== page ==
ASHEVILLE – Engineering at a liberal arts school? You bet.
If North Carolina voters approve on March 15, $21 million from the Connect NC bond proposal will go to renovate two buildings at UNC Asheville and create collaborative space where engineering, art and management students will pursue interdisciplinary solutions to problems.1
Owen Hall is a 36-year-old building whose mechanical, plumbing and electrical systems are well past their life expectancy. The building currently houses the Art and Management departments, but officials envision a space that would add the university’s Mechatronics Engineering program to the mix.
“It’s a place of great energy,” Chancellor Mary Grant says in the accompanying video, “where students and faculty and staff come together to create, to innovate, to learn, to teach.”2
Mechatronics encompasses robotics, circuitry, problem-solving, analytics and just about anything that goes on inside the complex devices on which we increasingly rely. The program at UNC Asheville has seen a 70% increase in students just since 2012.3
“It really is the intersection of arts and engineering,” says Grant. “It’s about the creative process of problem-solving.”
An interdisciplinary approach will prepare students for workplaces where managers, engineers and designers work under the same roof, Grant says.
“In fact, the true competitive advantage of many of today’s most iconic companies – Apple, Google and Tesla Motors to name a few – lies in the daily collaboration among these disciplines. This project will allow us to replicate that environment right here on campus.”4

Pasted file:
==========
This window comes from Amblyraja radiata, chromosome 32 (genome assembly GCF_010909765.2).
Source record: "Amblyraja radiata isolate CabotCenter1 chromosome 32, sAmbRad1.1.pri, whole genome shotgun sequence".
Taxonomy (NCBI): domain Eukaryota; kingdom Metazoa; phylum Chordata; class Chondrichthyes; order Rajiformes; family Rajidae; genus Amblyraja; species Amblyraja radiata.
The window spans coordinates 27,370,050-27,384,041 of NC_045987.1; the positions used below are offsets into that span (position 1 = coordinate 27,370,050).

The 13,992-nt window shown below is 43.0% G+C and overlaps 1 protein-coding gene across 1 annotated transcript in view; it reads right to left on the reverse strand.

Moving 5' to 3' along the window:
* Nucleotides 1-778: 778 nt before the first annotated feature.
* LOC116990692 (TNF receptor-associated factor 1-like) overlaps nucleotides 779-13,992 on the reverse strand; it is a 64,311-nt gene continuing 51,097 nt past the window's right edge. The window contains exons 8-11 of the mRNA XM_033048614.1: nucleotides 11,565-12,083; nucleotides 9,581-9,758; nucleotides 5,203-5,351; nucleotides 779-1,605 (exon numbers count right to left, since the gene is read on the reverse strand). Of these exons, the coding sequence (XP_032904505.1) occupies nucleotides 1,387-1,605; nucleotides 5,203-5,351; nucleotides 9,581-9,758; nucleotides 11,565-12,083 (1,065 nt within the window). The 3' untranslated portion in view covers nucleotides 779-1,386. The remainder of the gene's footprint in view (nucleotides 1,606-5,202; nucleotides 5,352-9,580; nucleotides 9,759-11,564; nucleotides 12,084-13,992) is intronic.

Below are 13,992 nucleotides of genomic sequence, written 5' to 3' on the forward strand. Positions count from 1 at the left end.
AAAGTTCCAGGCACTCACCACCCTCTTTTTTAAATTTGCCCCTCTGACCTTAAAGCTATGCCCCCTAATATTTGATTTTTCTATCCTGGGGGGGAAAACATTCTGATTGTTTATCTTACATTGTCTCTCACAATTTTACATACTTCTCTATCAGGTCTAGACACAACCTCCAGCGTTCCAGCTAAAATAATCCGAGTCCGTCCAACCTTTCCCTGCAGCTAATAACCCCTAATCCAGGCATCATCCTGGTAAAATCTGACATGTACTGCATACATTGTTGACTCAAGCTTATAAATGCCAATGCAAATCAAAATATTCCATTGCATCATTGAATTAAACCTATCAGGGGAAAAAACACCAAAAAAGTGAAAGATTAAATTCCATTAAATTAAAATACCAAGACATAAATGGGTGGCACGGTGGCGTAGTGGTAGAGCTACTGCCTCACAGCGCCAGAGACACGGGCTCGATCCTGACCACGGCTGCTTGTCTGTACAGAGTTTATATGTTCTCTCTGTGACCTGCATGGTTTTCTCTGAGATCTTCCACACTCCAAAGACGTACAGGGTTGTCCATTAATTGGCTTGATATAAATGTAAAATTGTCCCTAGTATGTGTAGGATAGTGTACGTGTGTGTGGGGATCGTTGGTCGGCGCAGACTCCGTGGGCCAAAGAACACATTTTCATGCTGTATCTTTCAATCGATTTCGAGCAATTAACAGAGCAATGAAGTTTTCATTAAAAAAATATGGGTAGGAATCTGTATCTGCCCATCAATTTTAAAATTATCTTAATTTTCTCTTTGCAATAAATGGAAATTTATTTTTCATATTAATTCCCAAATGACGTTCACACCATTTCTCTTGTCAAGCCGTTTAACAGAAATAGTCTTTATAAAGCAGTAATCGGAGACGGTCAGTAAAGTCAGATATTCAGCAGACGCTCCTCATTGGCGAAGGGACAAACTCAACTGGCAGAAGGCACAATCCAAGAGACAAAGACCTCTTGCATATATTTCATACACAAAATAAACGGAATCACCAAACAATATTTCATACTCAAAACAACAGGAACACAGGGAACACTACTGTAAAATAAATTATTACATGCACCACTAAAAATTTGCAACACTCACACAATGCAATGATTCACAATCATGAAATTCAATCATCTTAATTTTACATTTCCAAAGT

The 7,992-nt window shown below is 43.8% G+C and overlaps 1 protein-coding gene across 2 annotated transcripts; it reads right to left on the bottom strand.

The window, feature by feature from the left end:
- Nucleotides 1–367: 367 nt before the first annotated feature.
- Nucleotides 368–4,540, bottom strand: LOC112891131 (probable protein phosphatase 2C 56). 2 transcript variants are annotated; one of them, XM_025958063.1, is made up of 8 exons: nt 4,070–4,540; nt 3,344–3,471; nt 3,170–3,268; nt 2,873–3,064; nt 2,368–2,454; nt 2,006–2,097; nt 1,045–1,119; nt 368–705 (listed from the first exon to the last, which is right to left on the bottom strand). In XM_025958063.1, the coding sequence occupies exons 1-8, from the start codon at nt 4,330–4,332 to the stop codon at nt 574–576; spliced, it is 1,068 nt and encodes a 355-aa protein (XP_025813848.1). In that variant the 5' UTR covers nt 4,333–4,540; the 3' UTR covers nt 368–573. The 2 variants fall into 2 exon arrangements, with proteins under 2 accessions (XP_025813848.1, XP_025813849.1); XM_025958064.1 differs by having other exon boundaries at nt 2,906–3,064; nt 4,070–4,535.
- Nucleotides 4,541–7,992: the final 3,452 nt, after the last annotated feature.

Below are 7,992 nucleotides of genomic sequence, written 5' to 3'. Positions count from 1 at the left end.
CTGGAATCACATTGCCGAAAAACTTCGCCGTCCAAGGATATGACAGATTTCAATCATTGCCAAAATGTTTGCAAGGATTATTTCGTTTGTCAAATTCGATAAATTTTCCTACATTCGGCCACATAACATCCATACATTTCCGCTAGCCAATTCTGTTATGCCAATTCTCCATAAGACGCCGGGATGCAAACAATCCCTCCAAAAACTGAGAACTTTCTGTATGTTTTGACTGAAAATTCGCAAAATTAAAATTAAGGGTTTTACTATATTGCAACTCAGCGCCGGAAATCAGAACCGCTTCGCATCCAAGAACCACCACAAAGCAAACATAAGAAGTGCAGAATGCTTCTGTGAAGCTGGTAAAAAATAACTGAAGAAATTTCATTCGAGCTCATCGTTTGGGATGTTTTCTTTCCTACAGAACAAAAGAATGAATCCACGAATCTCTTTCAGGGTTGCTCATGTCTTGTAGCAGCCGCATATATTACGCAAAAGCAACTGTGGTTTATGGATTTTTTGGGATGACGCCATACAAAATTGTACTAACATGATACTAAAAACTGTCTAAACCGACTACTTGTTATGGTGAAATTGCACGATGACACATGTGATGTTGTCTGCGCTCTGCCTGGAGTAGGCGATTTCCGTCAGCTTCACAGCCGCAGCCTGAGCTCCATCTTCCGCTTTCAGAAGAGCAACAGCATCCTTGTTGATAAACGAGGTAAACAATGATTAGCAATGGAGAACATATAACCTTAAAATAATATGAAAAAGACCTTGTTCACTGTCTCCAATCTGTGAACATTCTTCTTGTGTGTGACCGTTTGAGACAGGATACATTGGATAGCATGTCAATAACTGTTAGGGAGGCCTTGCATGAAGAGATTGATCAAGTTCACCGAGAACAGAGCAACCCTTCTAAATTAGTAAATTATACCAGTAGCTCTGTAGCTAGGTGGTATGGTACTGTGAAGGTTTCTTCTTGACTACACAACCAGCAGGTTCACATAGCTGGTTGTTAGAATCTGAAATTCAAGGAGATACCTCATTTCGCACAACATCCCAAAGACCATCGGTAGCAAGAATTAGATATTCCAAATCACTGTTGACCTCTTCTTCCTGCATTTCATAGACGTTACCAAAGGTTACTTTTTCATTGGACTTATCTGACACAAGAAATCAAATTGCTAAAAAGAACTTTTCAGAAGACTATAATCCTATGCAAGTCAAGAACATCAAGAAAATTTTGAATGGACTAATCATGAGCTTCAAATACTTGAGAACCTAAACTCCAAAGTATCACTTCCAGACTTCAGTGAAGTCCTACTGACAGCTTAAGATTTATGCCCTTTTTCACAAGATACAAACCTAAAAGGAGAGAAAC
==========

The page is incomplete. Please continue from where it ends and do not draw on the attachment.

Art and Mechatronics students at UNC Asheville already work together to design prosthetic limbs and other assistive devices using 3-D printers.5
UNC Asheville would also use bond proceeds to renovate 49-year-old Carmichael Hall, which houses the Psychology and Neuroscience Department, a leader in undergraduate research in such complex topics as neuropsychology, sleep and aging.6
“Psychology is doing cutting-edge research with their students as a way of teaching,” Grant says.
“We can do better, deeper, more innovative work in the 21st century with these supports,” she says in the video.7
The bond proposal includes $45 million for renovations at UNC Asheville, the UNC School of the Arts in Winston-Salem and Elizabeth City State University, as well as $10 million for renovation of the Lyons Science Building at Fayetteville State University. 8
That pales in comparison, though, to more than $2 billion in renovation and repair needs officials have identified across North Carolina’s public universities.9
Much of that work was postponed during the Great Recession. Officials say they can’t catch up through annual appropriations in the state budget.
Western Carolina University, for example, has been waiting since 2006 for $30 million to replace a boiler system that was built in the 1920s and still serves 35 buildings.10
Grant thanks state leaders for providing renovation dollars – but notes that they won’t meet all the needs.
“This is an important step in the right direction,” she said. “Everybody is aware that this doesn’t tackle all the needs across the state. But it is a down-payment.”